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On Thursday, 24th July 2014, Apple is doing something they’ve never done before. They are allowing members of...
On Thursday, 24th July 2014, Apple is doing something they’ve never done before. They are allowing members of the public to road test the latest beta version of the forthcoming OS X operating system, named Yosemite, before it is formally released.
Usually, access to beta tests of this nature is restricted to developers, and sometimes the wider technical community. The news that Apple is allowing normal consumers have a play with a pre-release version will surely be exciting to many of the Apple enthusiasts out there.
What makes this public beta test even more exciting is the fact that OS X Yosemite is the most significant upgrade to OS X in several years. Although Apple has steadily added new features to the operating system, Yosemite comes with significant cosmetic changes, and several new features that make it integrate with Apple’s mobile operating system, iOS.
The new features include:
Instant Hotspot: This is a feature that allows your Mac to instantly connect to the Internet via your iPhone’s Personal Hotspot feature without passwords or configuration.
Handoff: This allows you to seamlessly switch between your Mac and iOS devices when performing tasks.
Phone Calling: If you have an iPhone, you can now make calls directly on your Mac, while it’s connected to the same network.
Mail: The Mac Mail application now includes all kinds of exciting new features, including the ability to send huge attachments to fellow Mac users as downloadable links, and functionality to add annotations to attachments.
There are countless other new features, and you’ll find more details on Apple’s website here.
If you want to try the public beta version of Yosemite, the first thing you must do is be quick, as the preview is only available to the first one million applicants.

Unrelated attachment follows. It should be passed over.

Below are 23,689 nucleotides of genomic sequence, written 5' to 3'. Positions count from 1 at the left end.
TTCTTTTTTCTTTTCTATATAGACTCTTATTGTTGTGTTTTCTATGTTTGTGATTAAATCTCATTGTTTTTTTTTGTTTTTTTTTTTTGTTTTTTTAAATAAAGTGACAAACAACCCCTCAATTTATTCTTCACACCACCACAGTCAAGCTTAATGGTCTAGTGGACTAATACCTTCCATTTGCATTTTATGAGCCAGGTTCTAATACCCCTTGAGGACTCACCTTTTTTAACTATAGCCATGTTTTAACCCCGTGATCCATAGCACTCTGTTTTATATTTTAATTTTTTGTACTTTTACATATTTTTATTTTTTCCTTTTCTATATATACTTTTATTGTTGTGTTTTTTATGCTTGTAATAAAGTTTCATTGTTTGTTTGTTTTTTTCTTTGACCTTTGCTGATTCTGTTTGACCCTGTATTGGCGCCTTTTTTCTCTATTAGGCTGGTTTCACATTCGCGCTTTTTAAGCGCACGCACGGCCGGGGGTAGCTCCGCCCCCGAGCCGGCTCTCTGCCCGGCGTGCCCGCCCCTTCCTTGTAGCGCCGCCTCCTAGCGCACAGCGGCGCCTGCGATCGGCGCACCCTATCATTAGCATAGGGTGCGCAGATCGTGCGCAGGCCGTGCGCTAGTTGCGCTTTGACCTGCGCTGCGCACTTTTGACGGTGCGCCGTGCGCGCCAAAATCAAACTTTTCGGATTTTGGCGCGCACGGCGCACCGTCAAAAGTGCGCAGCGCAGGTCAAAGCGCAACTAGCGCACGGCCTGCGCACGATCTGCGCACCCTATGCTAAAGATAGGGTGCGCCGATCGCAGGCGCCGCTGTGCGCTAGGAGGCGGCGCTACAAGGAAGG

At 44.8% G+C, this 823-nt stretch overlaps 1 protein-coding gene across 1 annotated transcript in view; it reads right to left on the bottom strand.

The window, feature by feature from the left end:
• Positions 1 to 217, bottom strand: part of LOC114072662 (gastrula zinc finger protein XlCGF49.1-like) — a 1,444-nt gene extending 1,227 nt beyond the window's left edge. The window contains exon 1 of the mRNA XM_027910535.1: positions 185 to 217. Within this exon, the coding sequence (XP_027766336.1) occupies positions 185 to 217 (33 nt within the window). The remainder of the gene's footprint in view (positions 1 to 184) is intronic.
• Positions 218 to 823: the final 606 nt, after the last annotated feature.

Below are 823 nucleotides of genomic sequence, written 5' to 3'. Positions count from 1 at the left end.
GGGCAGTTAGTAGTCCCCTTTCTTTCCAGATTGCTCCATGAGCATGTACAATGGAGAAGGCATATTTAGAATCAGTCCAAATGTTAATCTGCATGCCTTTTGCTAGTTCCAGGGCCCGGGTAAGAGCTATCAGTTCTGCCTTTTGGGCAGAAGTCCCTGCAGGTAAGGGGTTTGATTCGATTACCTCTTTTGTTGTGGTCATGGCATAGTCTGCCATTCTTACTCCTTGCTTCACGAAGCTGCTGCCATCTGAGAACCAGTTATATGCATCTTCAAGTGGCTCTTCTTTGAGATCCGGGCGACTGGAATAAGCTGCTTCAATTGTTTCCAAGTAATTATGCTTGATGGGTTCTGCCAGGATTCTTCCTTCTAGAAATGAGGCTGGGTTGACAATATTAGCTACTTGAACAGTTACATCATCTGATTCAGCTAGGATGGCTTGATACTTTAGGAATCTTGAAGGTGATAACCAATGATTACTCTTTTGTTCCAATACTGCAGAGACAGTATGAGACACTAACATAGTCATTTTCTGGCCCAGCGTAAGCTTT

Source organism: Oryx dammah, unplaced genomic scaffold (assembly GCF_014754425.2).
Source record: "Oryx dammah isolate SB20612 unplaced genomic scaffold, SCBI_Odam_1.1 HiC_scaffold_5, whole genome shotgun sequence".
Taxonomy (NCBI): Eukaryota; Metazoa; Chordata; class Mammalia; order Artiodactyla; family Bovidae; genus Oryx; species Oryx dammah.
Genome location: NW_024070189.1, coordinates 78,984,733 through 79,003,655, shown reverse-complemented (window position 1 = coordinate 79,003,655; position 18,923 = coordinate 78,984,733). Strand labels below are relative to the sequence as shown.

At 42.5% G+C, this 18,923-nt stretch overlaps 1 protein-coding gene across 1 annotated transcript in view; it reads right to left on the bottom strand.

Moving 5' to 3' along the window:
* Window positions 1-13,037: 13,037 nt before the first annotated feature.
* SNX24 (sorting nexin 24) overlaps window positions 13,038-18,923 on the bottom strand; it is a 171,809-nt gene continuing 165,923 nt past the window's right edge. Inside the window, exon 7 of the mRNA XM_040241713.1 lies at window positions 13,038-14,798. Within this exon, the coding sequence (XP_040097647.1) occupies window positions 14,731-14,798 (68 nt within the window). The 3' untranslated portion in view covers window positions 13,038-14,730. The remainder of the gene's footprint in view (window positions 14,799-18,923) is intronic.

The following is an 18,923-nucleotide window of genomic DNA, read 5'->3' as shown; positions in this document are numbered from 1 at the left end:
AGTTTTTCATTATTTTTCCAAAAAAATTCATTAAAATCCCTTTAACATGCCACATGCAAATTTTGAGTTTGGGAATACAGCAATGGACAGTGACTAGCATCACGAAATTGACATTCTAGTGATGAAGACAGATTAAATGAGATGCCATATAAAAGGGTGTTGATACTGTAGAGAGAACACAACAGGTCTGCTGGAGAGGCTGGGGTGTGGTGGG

The beta program signup form is available here. Once you have successfully signed up, Apple will make the Yosemite upgrade app available in your Mac App Store.
Once you have this, the upgrade process is very simple; you simply download Yosemite from the store and wait for the upgrade to complete. You should, of course, perform a full backup first. Apple has also included a “Feedback Assistant” app, so you can report any faults or issues directly to Apple.
If you’ve never participated in a software beta program, you need to be aware that beta software is, by its very nature, incomplete. As such, there will inevitably be some bugs and issues present. In fact, the whole purpose of beta testing is to help the vendor iron out these issues.
You may also find that some features are not yet fully functional, especially some of the iOS integration, which will undoubtedly be dependent on the use of the iOS 8, which is also unreleased at this point.
The fact that Apple has thrown open this particular beta to the masses suggests that the company is reasonably confident about the operating system’s overall stability. Apple certainly isn’t promising that the beta is free of bugs, though.
However tempting it may be, it would be very unwise to try out the Yosemite beta on your main (or only) Mac, especially if you use it for work. If you go ahead and do this, you are taking a genuine risk. If you have an older Mac lying around, it would make more sense to use that to try out Yosemite.
Alternatively, you can just wait until the fall (most likely September), when Yosemite will be fully released to the public. Apple has already announced that the upgrade will be completely free.